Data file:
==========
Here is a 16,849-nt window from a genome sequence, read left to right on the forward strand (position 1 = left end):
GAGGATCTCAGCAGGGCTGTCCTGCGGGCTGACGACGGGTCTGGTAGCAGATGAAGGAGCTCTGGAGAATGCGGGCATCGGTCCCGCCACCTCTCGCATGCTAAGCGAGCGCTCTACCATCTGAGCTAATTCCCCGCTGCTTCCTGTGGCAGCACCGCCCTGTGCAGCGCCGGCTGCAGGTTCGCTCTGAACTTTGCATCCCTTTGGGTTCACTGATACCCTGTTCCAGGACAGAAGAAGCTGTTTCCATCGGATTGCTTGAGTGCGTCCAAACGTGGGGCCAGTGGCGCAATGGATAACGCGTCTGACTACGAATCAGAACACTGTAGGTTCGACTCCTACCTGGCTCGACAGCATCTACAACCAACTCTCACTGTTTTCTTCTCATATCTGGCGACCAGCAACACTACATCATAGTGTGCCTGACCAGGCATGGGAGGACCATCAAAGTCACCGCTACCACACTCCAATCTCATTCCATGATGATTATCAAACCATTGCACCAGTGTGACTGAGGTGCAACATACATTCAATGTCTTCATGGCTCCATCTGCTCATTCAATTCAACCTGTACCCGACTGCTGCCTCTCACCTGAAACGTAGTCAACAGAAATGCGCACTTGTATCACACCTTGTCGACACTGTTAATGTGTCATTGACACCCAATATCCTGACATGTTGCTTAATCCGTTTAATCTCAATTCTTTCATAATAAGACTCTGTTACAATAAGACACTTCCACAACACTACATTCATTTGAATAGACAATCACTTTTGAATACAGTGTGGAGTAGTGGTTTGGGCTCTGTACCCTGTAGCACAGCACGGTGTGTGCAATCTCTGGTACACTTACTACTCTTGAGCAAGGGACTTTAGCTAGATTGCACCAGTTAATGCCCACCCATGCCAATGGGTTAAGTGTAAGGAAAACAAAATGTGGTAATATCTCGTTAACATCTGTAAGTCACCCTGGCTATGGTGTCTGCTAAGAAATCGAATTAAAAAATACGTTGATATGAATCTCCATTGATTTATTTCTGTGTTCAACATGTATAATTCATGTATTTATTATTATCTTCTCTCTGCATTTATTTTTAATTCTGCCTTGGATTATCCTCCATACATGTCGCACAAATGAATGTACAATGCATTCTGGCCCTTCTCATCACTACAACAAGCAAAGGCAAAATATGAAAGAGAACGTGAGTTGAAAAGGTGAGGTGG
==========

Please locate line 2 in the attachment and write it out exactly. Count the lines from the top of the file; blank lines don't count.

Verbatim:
GAGGATCTCAGCAGGGCTGTCCTGCGGGCTGACGACGGGTCTGGTAGCAGATGAAGGAGCTCTGGAGAATGCGGGCATCGGTCCCGCCACCTCTCGCATGCTAAGCGAGCGCTCTACCATCTGAGCTAATTCCCCGCTGCTTCCTGTGGCAGCACCGCCCTGTGCAGCGCCGGCTGCAGGTTCGCTCTGAACTTTGCATCCCTTTGGGTTCACTGATACCCTGTTCCAGGACAGAAGAAGCTGTTTCCATCGGATTGCTTGAGTGCGTCCAAACGTGGGGCCAGTGGCGCAATGGATAACGCGTCTGACTACGAATCAGAACACTGTAGGTTCGACTCCTACCTGGCTCGACAGCATCTACAACCAACTCTCACTGTTTTCTTCTCATATCTGGCGACCAGCAACACTACATCATAGTGTGCCTGACCAGGCATGGGAGGACCATCAAAGTCACCGCTACCACACTCCAATCTCATTCCATGATGATTATCAAACCATTGCACCAGTGTGACTGAGGTGCAACATACATTCAATGTCTTCATGGCTCCATCTGCTCATTCAATTCAACCTGTACCCGACTGCTGCCTCTCACCTGAAACGTAGTCAACAGAAATGCGCACTTGTATCACACCTTGTCGACACTGTTAATGTGTCATTGACACCCAATATCCTGACATGTTGCTTAATCCGTTTAATCTCAATTCTTTCATAATAAGACTCTGTTACAATAAGACACTTCCACAACACTACATTCATTTGAATAGACAATCACTTTTGAATACAGTGTGGAGTAGTGGTTTGGGCTCTGTACCCTGTAGCACAGCACGGTGTGTGCAATCTCTGGTACACTTACTACTCTTGAGCAAGGGACTTTAGCTAGATTGCACCAGTTAATGCCCACCCATGCCAATGGGTTAAGTGTAAGGAAAACAAAATGTGGTAATATCTCGTTAACATCTGTAAGTCACCCTGGCTATGGTGTCTGCTAAGAAATCGAATTAAAAAATACGTTGATATGAATCTCCATTGATTTATTTCTGTGTTCAACATGTATAATTCATGTATTTATTATTATCTTCTCTCTGCATTTATTTTTAATTCTGCCTTGGATTATCCTCCATACATGTCGCACAAATGAATGTACAATGCATTCTGGCCCTTCTCATCACTACAACAAGCAAAGGCAAAATATGAAAGAGAACGTGAGTTGAAAAGGTGAGGTGG